a start node with no end node, it will return an instance of the AllPathsFromSource protocol, which can essentially be thought of as a lookup table that can be used to efficiently answer shortest paths questions emanating from the same source.
(def out-of-coulton (alg/shortest-path airports {:start-node :Coulton, :cost-attr :distance}))

We extract the specific paths with the

path-to
protocol function.
=> (alg/pprint-path (alg/path-to out-of-coulton :Artemis))
Total Cost: 110
:Coulton -> :Balela {:airline :ThriftyLines, :color :green, :price 142, :distance 70}
:Balela -> :Artemis {:airline :ThriftyLines, :color :green, :price 167, :distance 40}

What are all the places we can get to from Couton?

=>  (alg/all-destinations out-of-coulton)
(:Balela :Artemis :Coulton :Egglesberg :Dentana)

Sometimes, you don't just want the final lookup table of paths, you want to see the order in which the paths are discovered by the search process. You can get this sequence of paths by setting

:traverse true
. Let's look at the order in which the cities are visited in a breadth-first search out of Artemis. Remember, this is a sequence of path objects that is returned, so we can use any of the path protocol functions to get at the contents of the path.
=> (alg/shortest-path airports {:start-node :Artemis, :traverse true})
(#ubergraph.alg.Path{:list-of-edges #, :cost 0, :end :Artemis, :last-edge ...}
#ubergraph.alg.Path{:list-of-edges #, :cost 1, :end :Dentana, :last-edge ...}
#ubergraph.alg.Path{:list-of-edges #, :cost 1, :end :Coulton, :last-edge ...}
#ubergraph.alg.Path{:list-of-edges #, :cost 1, :end :Balela, :last-edge ...}
#ubergraph.alg.Path{:list-of-edges #, :cost 2, :end :Egglesberg, :last-edge ...})

We can place minimum and maximum cost constraints on the sequence of paths returned by the traversal. So, for example, if we want to know all the cities who are (at best) two hops from Egglesberg:

=> (map alg/end-of-path
     (alg/shortest-path airports
        {:start-node :Egglesberg, :traverse true, :min-cost 2, :max-cost 2}))
(:Dentana :Artemis)

shortest-path
allows you filter the edges and nodes. What is the fewest hops from Dentana to Egglesberg avoiding the airline AirLux?
(alg/shortest-path airports
   {:start-node :Dentana, :end-node :Egglesberg,
    :edge-filter (fn [e] (not= :AirLux (uber/attr airports e :airline)))})

What is the shortest distance from Egglesberg to Artemis, going only through large cities (population at least 3000)?

(alg/shortest-path airports
   {:start-node :Egglesberg, :end-node :Artemis,
    :node-filter (fn [n] (<= 3000 (uber/attr airports n :population))),
    :cost-attr :distance})

You can specify more than one start node. Let's say I live halfway between Artemis and Balela and can use either airport. What is the cheapest way to get from either of those airports to Dentana?

clojure
(alg/shortest-path airports {:start-nodes [:Artemis :Balela], :end-node :Dentana, :cost-attr :price})

You can specify more than one end node. Let's say my sister is coming to visit me from Dentana, which airport should she fly into to save money?

clojure
(alg/shortest-path airports {:start-node :Dentana, :end-nodes [:Artemis :Balela], :cost-attr :price})

Instead of listing specific end nodes, you can provide a predicate function to test whether a node qualifies as an end node. What is the cheapest way to get from Coulton to any small city for a weekend getaway?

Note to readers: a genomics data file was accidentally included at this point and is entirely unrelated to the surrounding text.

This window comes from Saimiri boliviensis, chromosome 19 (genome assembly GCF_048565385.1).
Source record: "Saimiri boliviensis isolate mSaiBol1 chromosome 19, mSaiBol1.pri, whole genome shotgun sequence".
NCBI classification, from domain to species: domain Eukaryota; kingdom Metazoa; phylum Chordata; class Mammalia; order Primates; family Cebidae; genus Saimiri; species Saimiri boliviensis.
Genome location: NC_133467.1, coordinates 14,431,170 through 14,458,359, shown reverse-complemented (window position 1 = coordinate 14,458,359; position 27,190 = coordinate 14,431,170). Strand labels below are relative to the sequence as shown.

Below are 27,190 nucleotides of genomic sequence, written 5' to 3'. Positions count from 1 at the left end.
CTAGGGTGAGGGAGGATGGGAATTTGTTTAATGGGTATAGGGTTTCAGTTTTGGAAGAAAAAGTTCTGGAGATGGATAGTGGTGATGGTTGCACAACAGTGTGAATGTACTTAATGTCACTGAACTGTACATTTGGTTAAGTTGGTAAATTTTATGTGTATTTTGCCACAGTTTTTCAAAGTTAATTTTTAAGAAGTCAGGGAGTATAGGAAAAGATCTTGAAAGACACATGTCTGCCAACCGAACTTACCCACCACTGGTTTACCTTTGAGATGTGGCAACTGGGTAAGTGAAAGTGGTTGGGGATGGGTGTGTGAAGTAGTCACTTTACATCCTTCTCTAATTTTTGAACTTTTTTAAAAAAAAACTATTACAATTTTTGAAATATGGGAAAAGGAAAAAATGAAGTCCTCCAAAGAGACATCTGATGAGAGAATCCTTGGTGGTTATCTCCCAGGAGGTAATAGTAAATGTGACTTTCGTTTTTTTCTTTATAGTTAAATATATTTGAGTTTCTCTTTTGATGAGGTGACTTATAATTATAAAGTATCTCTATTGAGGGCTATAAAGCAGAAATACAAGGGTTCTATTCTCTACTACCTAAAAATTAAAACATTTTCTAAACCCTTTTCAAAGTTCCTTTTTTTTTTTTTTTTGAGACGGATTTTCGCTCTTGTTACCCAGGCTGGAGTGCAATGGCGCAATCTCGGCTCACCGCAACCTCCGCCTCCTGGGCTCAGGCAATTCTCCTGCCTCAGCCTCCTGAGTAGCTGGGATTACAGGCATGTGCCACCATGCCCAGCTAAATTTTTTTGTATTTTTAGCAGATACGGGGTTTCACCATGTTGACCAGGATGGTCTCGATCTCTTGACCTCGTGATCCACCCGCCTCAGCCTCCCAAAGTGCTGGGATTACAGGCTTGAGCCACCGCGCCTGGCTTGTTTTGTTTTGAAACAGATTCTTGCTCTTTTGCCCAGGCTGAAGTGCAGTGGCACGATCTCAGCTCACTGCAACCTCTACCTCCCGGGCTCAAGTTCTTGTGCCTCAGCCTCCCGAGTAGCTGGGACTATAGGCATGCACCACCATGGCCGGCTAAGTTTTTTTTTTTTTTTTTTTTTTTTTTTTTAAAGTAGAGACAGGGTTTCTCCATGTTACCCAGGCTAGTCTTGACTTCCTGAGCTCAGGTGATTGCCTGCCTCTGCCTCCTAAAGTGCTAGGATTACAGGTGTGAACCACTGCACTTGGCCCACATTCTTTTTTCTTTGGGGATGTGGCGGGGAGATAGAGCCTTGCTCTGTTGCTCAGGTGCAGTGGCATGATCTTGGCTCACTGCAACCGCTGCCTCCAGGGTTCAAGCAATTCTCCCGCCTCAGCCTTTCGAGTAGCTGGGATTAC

clojure
(alg/shortest-path airports {:start-node :Coulton,
                             :end-node? (fn [n] (> 3000 (uber/attr airports n :population))),
                             :cost-attr :price})

shortest-path
also has built into it the ability to do an A-star search, which uses a heuristic function to make the search more efficient. For this to work, the heuristic function must take a node and return a lower bound on the cost of the path between the node and the end node(s). So, for example, a function that always returns 0 would be a valid heuristic function, but wouldn't help make the search more efficient.

To demonstrate this feature, I created a graph that links all five-letter words that have only a one-letter change between them. This graph can be used to construct "word ladders".

=> (time (alg/nodes-in-path (alg/shortest-path wg "amigo" "enter")))
"Elapsed time: 25.430857 msecs"
("amigo" "amino" "amine" "amide" "abide" "abode" "anode" "anole" "anile" "anise" "arise" "prise" "prime" "prims" "pries" "prier" "pryer" "payer" "pater" "eater" "enter")

Clearly, a lower-bound on how far a word is from another word is the number of letters that are different between the words (since you can only change one letter at a time).

(defn word-edit-distance [w1 w2]
  (apply + (for [[l1 l2] (map vector w1 w2),
                 :when (not= l1 l2)]
             1)))

=> (time (alg/nodes-in-path (alg/shortest-path wg {:start-node "amigo" :end-node "enter" :heuristic-fn #(word-edit-distance % "enter")}))) "Elapsed time: 5.223978 msecs" ("amigo" "amino" "amine" "amide" "abide" "abode" "anode" "anole" "anile" "anise" "arise" "prise" "prime" "prims" "pries" "prier" "pryer" "payer" "pater" "eater" "enter")

By supplying the heuristic function, we were able to cut down the search time.

Last but not least,

shortest-path
can handle edges with negative costs. If it detects a negative cost, it will run the bellman-ford algorithm, which is somewhat slower, but produces the correct results with negative edges.
(def negative-weight-example
  (uber/digraph
    [:s :a 5]
    [:s :c -2]
    [:c :a 2]
    [:c :d 3]
    [:a :b 1]
    [:b :c 2]
    [:b :d 7]
    [:b :t 3]